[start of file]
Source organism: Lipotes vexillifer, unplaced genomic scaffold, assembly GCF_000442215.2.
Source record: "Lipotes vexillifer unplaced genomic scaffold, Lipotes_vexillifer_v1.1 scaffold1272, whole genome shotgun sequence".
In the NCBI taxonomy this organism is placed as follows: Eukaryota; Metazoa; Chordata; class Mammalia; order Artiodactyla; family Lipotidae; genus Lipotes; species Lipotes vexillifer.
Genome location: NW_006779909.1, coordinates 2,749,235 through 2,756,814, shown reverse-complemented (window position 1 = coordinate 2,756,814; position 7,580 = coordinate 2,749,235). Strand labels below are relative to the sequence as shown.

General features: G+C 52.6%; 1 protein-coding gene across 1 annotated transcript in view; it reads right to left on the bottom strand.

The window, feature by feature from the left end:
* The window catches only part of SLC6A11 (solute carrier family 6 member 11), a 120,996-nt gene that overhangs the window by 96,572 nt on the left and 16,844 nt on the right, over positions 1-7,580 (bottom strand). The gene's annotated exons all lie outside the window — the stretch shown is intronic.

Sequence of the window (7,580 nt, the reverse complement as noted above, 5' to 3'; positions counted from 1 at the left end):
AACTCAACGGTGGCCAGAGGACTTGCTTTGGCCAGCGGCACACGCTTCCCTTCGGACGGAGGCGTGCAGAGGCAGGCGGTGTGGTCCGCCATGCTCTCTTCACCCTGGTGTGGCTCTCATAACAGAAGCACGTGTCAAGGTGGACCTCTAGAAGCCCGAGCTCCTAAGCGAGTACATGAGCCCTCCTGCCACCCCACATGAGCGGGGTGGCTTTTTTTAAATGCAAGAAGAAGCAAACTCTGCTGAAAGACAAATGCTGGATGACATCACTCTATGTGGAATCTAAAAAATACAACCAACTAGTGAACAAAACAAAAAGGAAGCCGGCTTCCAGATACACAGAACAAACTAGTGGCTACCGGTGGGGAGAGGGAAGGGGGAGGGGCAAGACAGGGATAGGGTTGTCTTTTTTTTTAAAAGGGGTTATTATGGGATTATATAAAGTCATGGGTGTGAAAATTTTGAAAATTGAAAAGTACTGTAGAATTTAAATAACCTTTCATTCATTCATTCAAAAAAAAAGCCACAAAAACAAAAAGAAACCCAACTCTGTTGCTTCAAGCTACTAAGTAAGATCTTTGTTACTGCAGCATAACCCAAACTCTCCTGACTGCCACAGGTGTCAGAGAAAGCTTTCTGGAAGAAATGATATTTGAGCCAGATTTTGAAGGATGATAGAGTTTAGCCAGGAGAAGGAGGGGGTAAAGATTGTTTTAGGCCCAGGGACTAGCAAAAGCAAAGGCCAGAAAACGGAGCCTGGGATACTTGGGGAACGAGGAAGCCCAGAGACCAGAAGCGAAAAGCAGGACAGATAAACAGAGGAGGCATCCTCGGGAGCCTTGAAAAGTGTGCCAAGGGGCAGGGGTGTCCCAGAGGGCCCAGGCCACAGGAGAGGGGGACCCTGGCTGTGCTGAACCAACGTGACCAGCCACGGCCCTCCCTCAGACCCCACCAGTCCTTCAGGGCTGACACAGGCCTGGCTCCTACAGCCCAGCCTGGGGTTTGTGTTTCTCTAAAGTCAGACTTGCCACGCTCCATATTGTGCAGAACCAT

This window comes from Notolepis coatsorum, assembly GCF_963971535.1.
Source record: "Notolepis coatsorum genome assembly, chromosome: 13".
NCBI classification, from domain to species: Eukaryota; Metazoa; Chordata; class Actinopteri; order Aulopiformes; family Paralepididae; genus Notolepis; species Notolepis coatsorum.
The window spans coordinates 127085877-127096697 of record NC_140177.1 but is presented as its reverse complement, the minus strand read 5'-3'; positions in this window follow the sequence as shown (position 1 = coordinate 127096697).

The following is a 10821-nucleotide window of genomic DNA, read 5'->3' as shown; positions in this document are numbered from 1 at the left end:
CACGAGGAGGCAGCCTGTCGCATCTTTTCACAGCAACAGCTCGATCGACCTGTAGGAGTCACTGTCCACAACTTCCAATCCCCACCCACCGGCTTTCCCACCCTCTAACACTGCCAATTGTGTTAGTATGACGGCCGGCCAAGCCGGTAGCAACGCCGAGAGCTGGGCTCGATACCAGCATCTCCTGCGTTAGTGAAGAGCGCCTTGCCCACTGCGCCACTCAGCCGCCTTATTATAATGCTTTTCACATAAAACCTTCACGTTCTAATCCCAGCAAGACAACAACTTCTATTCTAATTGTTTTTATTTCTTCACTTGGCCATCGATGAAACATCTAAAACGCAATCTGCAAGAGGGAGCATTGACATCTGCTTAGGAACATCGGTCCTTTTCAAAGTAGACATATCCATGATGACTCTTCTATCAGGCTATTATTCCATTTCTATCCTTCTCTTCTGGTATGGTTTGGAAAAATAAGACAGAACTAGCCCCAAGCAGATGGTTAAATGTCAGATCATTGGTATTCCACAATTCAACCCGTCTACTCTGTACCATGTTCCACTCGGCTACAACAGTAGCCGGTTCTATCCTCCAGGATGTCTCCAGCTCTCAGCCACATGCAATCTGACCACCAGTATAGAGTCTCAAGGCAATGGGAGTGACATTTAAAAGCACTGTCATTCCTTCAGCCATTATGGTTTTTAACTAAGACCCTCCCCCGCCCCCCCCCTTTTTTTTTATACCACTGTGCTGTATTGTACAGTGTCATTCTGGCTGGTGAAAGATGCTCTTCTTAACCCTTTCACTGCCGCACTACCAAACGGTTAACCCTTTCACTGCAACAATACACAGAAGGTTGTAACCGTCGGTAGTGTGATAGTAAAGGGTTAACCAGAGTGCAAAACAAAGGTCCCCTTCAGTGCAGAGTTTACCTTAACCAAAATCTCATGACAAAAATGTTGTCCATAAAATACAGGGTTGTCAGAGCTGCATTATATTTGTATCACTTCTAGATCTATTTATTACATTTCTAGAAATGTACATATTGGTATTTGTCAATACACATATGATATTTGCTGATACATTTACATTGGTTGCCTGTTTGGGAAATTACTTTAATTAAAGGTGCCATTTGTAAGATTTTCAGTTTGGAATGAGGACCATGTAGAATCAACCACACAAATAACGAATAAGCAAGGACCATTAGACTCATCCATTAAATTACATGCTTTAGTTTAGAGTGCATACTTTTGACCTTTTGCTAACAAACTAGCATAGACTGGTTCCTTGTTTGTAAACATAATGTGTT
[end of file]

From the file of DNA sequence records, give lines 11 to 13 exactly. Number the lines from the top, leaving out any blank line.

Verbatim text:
Source record: "Notolepis coatsorum genome assembly, chromosome: 13".
NCBI classification, from domain to species: Eukaryota; Metazoa; Chordata; class Actinopteri; order Aulopiformes; family Paralepididae; genus Notolepis; species Notolepis coatsorum.
The window spans coordinates 127085877-127096697 of record NC_140177.1 but is presented as its reverse complement, the minus strand read 5'-3'; positions in this window follow the sequence as shown (position 1 = coordinate 127096697).